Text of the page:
Artist: Senga Nengudi
Venue: Oakville Galleries, Oakville
Exhibition Title: Hourglass
Date: February 26 – April 10, 2021
Full gallery of images, press release and link available after the jump.
Images courtesy of Oakville Galleries, Oakville. Photos by Laura Findlay.
Oakville Galleries is delighted to present Senga Nengudi: Hourglass. Since the 1960s, the Colorado-based artist has developed a ground-breaking, expansive practice that brings together sculpture, performance, and dance. For this, her first exhibition in Canada, Oakville Galleries will present a selection of recent and older works that foreground her innovative use of natural and found materials, such as pantyhose, sand, water, and plastic.
Included in the exhibition will be work from her series R.S.V.P., in which flesh-coloured nylon stockings have been stretched, twisted, pulled, and weighed down with sand in their feet. Accompanying photographs show how Nengudi has invited interaction with these limb-like sculptural installations in often-collaborative performances that draw on a wide set of references, from her own African, African American heritage to Japanese Noh theatre and the choreography of Pina Bausch. They also document her early activities with Studio Z, a radical group of Los Angeles-based artists, who often staged artworks in public space.
Nengudi’s interest in the transformative, shape-shifting qualities of materials such as nylon and sand can also be seen in her malleable and sensuous Water Compositions from the 1960s, in which she filled vinyl plastic with coloured water. The exhibition includes examples from this early series, which were remade in 2018, and which gain new meaning seen here against the backdrop of Lake Ontario.
Nengudi has written: ‘What is in a name? I propose plenty. That is why I have a different name for each medium I use. In Black culture naming has great significance. We have been “called out of our names” so much that controlling that aspect of our lives with a B’rer Rabbit sensibility is important.’ The writings of Lily Bea Moor—one of Nengudi’s personas—will also be featured in the exhibition in written and video form.
Through her rule-breaking, playful, and eclectic reflections on the body, spirituality, materials, and movement, Nengudi has made an undeniably important contribution to the history of contemporary art, and continues to have a resonant and vital voice that speaks to the key issues of our times.
Senga Nengudi was born in 1943 in Chicago. She lives and works in Colorado Springs, Colorado. Nengudi has been featured in many significant exhibitions, including Vive Arte Vive, curated by Christine Macel, at the 57th Venice Biennale; Improvisational Gestures, a three year-long traveling retrospective of the artist’s work which was organized in 2015 by the Museum of Contemporary Art, Denver, and traveled to the Contemporary Arts Center, New Orleans; the DePaul Art Museum, Chicago; and the USC Fisher Museum, Los Angeles, among others. Nengudi’s work was also included in the 54th Carnegie International, at the Carnegie Museum of Art, Pittsburgh in 2004-2005. In 2017, the solo exhibition Head Back and High: Senga Nengudi, Performance Objects (1976-2015) opened at the Baltimore Museum of Art, and traveled to Art + Practice, Los Angeles. The group exhibition We Wanted a Revolution: Black Radical Women, 1965–85 opened at the Brooklyn Museum in 2017, and traveled to the Albright Knox, Buffalo; and the Institute of Contemporary Art, Boston. The Museum of Contemporary Art, Chicago, opened the group exhibition West by Midwest, curated by Charlotte Ickes, in the fall of 2018, while in September of 2019 a retrospective of Nengudi’s career, Topologies, opened at Lenbachhaus, Munich, and travelled in 2020 to the Museu de Arte de São Paulo.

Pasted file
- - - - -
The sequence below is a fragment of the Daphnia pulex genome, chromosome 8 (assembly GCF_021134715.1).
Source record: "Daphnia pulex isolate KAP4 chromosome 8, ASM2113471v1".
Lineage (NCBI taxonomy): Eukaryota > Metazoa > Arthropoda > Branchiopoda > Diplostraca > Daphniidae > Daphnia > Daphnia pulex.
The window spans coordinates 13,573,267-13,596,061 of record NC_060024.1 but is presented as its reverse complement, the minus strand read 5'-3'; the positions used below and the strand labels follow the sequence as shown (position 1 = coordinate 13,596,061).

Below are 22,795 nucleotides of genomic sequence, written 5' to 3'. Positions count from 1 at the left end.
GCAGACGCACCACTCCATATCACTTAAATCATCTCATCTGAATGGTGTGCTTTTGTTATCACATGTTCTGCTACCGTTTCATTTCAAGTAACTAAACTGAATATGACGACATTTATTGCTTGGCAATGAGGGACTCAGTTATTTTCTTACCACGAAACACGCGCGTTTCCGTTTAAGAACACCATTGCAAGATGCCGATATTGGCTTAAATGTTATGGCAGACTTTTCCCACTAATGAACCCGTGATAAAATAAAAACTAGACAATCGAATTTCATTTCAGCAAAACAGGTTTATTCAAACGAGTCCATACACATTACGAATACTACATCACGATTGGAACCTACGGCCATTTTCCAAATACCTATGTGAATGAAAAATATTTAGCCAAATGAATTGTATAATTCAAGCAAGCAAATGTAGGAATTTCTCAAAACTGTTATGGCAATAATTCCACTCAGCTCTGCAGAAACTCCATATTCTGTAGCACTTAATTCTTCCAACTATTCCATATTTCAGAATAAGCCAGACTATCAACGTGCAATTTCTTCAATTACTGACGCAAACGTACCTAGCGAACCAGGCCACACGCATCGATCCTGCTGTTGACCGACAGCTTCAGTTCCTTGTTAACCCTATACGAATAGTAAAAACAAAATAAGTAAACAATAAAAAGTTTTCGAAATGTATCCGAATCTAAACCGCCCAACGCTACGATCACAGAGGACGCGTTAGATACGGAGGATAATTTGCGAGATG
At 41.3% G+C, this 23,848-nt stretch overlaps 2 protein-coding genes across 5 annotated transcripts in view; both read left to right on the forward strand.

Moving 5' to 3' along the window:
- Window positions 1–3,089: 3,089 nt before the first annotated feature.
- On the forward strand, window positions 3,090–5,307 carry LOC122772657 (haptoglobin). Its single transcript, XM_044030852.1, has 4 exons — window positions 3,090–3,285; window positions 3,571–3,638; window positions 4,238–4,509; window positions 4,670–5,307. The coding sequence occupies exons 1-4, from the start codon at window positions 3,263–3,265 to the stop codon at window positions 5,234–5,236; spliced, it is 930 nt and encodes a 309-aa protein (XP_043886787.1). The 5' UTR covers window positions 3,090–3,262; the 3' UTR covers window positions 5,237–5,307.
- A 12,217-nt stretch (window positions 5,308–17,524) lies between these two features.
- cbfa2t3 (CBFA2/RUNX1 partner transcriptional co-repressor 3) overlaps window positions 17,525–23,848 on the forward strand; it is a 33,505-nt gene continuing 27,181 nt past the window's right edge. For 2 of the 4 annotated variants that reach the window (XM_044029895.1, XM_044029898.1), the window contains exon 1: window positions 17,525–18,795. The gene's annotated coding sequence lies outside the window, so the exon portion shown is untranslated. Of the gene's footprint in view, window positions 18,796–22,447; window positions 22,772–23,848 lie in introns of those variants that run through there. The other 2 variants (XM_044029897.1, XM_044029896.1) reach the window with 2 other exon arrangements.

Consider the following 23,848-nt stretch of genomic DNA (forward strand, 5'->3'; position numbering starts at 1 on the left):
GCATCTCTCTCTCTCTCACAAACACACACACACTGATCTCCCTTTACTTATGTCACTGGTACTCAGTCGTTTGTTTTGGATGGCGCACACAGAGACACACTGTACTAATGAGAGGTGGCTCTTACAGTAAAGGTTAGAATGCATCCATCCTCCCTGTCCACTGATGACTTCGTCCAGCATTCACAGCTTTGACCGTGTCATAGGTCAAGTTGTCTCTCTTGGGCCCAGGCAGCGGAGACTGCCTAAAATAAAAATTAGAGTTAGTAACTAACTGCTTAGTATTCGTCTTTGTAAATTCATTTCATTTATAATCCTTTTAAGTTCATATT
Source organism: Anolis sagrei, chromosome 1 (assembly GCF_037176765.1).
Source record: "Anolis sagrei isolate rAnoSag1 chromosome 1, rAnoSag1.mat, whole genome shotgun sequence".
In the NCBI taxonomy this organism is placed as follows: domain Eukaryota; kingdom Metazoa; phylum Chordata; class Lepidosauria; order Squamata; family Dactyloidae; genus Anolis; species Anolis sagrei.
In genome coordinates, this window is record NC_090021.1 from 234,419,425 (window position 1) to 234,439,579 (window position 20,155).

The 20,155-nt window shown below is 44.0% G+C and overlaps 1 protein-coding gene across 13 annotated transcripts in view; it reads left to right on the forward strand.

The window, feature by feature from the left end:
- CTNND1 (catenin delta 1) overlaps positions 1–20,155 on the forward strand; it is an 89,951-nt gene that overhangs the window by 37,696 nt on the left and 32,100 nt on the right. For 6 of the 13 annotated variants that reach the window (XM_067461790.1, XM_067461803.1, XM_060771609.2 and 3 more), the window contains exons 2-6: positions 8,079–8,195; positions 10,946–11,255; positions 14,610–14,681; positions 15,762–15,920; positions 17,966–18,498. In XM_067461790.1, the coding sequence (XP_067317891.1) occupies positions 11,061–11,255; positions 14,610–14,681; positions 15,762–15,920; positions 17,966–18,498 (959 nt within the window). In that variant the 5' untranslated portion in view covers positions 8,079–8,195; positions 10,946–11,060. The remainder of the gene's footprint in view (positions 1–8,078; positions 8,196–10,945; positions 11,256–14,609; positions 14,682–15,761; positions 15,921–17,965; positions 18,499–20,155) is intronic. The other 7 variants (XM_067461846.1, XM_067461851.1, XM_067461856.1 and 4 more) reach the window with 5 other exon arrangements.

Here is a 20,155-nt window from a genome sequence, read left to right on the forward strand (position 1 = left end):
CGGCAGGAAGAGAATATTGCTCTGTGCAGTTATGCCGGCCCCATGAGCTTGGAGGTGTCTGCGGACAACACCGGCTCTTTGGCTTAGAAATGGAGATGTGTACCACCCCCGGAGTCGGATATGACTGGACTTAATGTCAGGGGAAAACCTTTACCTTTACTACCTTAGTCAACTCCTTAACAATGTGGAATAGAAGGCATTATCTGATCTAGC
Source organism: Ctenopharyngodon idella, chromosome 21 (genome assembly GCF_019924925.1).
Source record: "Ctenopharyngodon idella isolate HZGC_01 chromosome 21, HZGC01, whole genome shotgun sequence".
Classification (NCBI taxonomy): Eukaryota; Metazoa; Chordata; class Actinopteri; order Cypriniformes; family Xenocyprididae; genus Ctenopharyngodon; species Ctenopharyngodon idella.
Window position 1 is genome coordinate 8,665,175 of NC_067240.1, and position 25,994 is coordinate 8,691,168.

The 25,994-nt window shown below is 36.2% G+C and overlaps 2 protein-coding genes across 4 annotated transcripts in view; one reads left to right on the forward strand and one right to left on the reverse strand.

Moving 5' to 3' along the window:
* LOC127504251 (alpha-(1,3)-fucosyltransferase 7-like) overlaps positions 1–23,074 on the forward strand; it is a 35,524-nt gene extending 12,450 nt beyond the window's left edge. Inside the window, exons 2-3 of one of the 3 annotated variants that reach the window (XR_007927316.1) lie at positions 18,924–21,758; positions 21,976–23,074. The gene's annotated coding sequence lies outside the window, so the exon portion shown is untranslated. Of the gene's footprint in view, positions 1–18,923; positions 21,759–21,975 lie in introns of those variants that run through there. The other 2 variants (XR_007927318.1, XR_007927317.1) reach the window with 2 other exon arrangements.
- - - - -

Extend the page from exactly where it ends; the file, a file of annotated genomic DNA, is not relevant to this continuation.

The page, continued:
Nengudi’s work is in the permanent collections of many major museums worldwide, including: The Museum of Modern Art, New York; The Whitney Museum of American Art, New York; Studio Museum in Harlem, New York; The Brooklyn Museum, New York; Los Angeles County Museum of Art, The Hammer Museum, Museum of Contemporary Art, Los Angeles; The Carnegie Museum of Art, Pittsburgh; Musée National d’Art Moderne, Centre Georges Pompidou, Paris; Tate Modern, London; and Jerusalem Museum of Art, Jerusalem.